zachd

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Re: Working some numbers about paying debt vs. investing, need help.
« Reply #4 on: February 13, 2014, 02:50:33 PM »

Well, you already know mathmatically and logically you would leave some money on the table by paying off a 0% loan ahead of time and not using the money elsewhere.
Of course, whos to say you don't put your money in some investment and lose it all? Or if you lost your job(s) then you would have to figure a way to pay for the car?
Both are not likely scenarios but I can see her side of things too.

Maybe you should compromise and pay extra on the car and start putting some money in some investments?


ultros1234

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Re: Working some numbers about paying debt vs. investing, need help.
« Reply #5 on: February 13, 2014, 03:04:08 PM »
One simple way you might think about it: If you loan me $25k at 0% interest, I will take it and invest it in my portfolio for an estimated 7% return. I will make $1750/year off that money. And I would prefer to keep that loan for as long as possible, to keep raking in that return. Yes, you'd certainly be leaving money on the table by paying the loan off.

Procrastinating at work, I threw some numbers into an Excel sheet. For simplicity's sake, let's say you actually had $25k in cash today and could pay off the loan immediately. That would earn you a $0 investment return. If instead you paid the minimum, at a 7% annual return (0.57% monthly return), you'd be expected to earn $3729 over the course of the 53 months it would take you to pay off the loan. Or if you're including the compounding from the original returns, it's more like $4555.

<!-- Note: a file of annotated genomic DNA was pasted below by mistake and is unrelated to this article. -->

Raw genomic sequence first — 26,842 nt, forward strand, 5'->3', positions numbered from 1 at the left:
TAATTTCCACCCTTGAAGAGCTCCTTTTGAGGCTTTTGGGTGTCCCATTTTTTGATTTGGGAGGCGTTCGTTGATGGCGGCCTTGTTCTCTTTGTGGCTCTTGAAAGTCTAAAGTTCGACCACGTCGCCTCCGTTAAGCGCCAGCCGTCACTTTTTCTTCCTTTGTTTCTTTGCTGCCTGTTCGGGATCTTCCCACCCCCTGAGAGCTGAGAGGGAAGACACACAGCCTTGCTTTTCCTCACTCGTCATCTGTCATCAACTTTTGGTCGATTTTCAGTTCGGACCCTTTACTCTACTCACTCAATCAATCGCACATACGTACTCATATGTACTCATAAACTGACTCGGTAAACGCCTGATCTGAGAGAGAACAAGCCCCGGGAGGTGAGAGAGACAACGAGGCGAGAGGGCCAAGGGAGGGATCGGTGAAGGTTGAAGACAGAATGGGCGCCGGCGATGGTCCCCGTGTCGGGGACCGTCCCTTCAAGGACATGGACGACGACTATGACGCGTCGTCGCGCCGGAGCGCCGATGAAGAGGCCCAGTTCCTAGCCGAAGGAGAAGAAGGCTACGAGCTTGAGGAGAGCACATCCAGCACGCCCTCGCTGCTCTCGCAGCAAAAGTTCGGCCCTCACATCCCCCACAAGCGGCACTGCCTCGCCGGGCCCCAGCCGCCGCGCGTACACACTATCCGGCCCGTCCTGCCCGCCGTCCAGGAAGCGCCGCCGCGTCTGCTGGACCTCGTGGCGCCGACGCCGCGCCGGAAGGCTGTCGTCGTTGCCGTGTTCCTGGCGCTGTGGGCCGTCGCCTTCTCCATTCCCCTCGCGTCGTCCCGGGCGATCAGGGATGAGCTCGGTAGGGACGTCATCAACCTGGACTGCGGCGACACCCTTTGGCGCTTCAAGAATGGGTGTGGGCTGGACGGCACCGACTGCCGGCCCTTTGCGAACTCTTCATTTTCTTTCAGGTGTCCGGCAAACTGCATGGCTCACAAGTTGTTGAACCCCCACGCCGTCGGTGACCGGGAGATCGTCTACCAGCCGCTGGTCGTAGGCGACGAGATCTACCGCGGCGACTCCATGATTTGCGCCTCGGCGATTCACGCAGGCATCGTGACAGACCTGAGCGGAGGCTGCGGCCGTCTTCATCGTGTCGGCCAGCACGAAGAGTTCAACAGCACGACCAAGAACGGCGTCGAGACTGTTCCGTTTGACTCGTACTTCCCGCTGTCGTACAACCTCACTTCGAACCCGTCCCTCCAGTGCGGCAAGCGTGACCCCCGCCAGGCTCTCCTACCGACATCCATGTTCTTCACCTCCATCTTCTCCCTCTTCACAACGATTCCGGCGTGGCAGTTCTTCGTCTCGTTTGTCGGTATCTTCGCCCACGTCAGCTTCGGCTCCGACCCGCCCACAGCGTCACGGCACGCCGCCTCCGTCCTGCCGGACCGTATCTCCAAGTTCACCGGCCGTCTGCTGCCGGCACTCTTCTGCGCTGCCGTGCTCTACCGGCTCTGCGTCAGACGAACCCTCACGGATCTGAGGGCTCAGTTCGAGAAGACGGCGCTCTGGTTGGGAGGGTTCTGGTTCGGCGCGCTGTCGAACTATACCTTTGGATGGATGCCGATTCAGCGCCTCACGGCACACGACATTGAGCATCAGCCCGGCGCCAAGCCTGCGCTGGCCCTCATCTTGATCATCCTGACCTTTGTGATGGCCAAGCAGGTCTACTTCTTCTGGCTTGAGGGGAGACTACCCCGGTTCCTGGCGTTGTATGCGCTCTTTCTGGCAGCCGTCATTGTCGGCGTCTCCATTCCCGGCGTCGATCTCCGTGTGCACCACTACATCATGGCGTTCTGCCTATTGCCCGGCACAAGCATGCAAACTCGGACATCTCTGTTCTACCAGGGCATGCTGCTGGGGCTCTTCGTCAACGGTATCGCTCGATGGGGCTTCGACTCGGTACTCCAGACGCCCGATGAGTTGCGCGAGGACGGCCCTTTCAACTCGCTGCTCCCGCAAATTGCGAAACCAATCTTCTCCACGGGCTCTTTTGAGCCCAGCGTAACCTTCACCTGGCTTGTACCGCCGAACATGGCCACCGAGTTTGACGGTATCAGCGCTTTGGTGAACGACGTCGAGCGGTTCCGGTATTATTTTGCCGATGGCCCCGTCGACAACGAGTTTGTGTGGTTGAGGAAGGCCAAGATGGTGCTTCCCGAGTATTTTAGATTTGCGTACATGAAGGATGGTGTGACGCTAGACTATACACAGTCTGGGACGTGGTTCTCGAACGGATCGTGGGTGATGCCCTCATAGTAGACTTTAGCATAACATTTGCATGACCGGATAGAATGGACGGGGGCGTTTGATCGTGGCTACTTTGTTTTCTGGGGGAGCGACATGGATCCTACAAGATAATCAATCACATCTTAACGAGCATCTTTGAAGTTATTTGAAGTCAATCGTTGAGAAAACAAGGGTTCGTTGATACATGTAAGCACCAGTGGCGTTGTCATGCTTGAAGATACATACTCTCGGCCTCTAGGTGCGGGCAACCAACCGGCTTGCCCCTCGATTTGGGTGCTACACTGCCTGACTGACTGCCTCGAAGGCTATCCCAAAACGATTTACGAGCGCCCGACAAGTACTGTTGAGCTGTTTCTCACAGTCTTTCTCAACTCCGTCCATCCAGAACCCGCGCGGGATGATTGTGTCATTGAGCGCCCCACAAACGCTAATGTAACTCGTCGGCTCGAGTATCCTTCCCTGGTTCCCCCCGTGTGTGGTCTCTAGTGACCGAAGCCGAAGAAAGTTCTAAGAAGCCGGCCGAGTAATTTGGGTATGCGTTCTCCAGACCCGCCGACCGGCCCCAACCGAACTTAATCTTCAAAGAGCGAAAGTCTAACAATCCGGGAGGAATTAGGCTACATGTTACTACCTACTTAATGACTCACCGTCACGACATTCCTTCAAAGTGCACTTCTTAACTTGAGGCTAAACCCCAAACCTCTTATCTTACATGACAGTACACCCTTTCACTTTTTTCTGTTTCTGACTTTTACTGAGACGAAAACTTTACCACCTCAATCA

Your scenario will be less than that, since you're not making an immediate investment of $25k. But if you start socking away $1900 each month, and you invest a big lump sum of $13k in September, you'll still be making several thousand dollars of return over the next few years.

The other thing that people don't account for in these calculations is taxes.

A few caveats:
- We don't know what the market will do, blah blah blah. One advantage of paying off debt is that there's zero risk.
- There is a certain psychological value in getting rid of debt (especially if it's important to your wife), even if it's not the smartest move, strictly by the numbers.

Eric

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Re: Working some numbers about paying debt vs. investing, need help.
« Reply #6 on: February 13, 2014, 03:10:03 PM »
Here's an ugly spreadsheet. (attached)

Extra money after 4.75 years w/ investing is about $2500 at 3% return.  $5000 at 7% return.  Hey, $5K!  That'll almost buy your next reasonable car!

GregO

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Re: Working some numbers about paying debt vs. investing, need help.
« Reply #7 on: February 13, 2014, 03:19:28 PM »